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Open Access Research article

Self-rated health in rural Appalachia: health perceptions are incongruent with health status and health behaviors

Brian N Griffith1, Gretchen D Lovett2, Donald N Pyle1 and Wayne C Miller1*

Author Affiliations

1 Department of Biomedical Sciences, West Virginia School of Osteopathic Medicine, 400 North Lee Street, Lewisburg, WV 24901, USA

2 Department of Clinical Sciences, West Virginia School of Osteopathic Medicine, 400 North Lee Street, Lewisburg, WV 24901, USA

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BMC Public Health 2011, 11:229  doi:10.1186/1471-2458-11-229

Published: 13 April 2011

Abstract

Background

Appalachia is characterized by poor health behaviors, poor health status, and health disparities. Recent interventions have not demonstrated much success in improving health status or reducing health disparities in the Appalachian region. Since one's perception of personal health precedes his or her health behaviors, the purpose of this project was to evaluate the self-rated health of Appalachian adults in relation to objective health status and current health behaviors.

Methods

Appalachian adults (n = 1,576) were surveyed regarding health behaviors - soda consumer (drink ≥ 355 ml/d), or non-consumer (drink < 355 ml/d), fast food consumer (eating fast food ≥ 3 times/wk) or healthy food consumer (eating fast food < 3 times/wk), smoking (smoker or non-smoker), exercise (exerciser > 30 min > 1 d/wk) and sedentary (exercise < 30 min 1 d/wk), blood pressure medication (yes, no), and self-rated health. Blood pressure was measured through auscultation and serum cholesterol measured via needle prick. Weight status was based on BMI: normal weight (NW ≥ 18.5 and < 25.0), overweight (OW ≥ 25.0 and < 30.0), and obese (OB ≥ 30.0). Jaccard Binary Similarity coefficients, odds ratios, chi-square, and prevalence ratios were calculated to evaluate the relationships among self-rated health, objective health status, and health behaviors. Significance was set at p < 0.05.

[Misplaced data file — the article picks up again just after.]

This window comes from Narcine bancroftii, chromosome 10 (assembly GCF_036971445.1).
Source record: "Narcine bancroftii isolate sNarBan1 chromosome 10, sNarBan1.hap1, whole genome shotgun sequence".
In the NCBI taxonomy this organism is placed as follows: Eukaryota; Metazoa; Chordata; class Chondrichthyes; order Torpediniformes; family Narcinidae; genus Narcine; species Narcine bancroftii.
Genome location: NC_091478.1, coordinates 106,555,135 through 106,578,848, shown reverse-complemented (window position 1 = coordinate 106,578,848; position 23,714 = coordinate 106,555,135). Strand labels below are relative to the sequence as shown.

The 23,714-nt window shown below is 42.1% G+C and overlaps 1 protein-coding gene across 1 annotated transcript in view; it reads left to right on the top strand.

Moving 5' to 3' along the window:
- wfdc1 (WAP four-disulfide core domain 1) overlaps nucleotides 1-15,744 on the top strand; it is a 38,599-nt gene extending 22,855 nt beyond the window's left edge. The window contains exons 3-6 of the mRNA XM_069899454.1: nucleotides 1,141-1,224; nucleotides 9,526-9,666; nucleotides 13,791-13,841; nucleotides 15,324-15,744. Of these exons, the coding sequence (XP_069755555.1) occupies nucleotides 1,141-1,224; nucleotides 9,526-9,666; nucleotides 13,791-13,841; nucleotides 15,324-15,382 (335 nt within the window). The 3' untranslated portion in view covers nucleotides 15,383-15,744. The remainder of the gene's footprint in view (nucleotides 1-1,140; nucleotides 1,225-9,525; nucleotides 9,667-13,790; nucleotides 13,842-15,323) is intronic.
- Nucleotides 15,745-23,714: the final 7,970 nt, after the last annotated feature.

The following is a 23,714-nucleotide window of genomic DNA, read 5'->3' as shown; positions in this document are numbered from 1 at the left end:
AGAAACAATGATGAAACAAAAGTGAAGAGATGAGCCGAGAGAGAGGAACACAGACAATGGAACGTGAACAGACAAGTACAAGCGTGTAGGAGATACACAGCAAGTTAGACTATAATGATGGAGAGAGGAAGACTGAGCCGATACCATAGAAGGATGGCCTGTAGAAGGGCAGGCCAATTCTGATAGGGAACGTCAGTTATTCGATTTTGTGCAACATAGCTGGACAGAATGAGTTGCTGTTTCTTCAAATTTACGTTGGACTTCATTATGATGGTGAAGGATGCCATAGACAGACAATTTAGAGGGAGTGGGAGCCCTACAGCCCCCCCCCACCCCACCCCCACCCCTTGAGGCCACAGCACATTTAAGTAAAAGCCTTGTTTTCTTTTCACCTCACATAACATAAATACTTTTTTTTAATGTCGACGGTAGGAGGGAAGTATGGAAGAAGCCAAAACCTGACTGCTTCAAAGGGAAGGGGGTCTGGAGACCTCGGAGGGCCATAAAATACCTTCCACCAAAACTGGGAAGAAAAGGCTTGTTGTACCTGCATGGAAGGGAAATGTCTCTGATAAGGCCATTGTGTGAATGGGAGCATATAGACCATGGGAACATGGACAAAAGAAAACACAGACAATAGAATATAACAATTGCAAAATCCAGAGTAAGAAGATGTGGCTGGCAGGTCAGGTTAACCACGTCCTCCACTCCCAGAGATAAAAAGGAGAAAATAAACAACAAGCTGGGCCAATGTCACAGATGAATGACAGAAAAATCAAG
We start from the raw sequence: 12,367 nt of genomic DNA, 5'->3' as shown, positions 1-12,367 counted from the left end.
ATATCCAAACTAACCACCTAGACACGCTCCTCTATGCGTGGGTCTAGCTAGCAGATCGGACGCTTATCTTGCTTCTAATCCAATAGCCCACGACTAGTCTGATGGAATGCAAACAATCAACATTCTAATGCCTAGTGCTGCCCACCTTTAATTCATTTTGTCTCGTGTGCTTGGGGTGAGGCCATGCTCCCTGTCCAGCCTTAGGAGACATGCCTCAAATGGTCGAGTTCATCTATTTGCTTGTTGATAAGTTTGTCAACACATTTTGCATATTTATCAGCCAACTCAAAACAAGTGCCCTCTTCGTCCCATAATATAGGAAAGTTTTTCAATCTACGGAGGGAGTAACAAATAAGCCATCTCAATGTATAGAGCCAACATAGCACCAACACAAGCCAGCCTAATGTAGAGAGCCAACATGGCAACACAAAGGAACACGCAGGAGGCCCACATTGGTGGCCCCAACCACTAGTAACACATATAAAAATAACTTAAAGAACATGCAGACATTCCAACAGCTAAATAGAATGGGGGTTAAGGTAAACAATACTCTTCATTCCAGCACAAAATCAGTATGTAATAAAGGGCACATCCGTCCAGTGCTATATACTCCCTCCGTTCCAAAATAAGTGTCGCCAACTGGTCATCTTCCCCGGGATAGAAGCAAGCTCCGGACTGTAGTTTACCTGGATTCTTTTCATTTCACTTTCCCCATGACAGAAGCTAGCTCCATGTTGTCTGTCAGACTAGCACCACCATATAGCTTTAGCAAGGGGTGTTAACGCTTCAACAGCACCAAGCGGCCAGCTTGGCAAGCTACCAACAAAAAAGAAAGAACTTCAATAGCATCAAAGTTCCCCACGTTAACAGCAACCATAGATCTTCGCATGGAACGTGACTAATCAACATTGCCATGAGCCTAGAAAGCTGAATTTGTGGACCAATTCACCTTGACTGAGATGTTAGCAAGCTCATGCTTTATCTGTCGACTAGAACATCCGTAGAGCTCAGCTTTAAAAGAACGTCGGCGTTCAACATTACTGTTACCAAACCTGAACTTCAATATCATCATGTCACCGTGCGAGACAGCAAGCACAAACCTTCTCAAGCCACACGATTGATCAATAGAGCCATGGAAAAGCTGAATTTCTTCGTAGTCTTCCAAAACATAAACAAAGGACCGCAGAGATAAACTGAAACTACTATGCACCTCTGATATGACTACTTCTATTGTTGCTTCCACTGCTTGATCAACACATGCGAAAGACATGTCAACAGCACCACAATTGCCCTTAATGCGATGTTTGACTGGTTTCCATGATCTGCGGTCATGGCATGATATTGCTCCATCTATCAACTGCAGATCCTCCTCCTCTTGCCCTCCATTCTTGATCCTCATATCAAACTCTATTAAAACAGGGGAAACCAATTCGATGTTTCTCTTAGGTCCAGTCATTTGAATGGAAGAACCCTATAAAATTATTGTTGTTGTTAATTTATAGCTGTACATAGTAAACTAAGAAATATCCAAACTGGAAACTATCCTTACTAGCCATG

Results

Respondents reported being healthy, while being sedentary (65%), hypertensive (76%), overweight (73%), or hyperlipidemic (79%). Between 57% and 66% of the respondents who considered themselves healthy had at least two disease conditions or poor health behaviors. Jaccard Binary Similarity coefficients and odds ratios showed the probability of reporting being healthy when having a disease condition or poor health behavior was high.

Conclusions

The association between self-rated health and poor health indicators in Appalachian adults is distorted. The public health challenge is to formulate messages and programs about health and health needs which take into account the current distortion about health in Appalachia and the cultural context in which this distortion was shaped.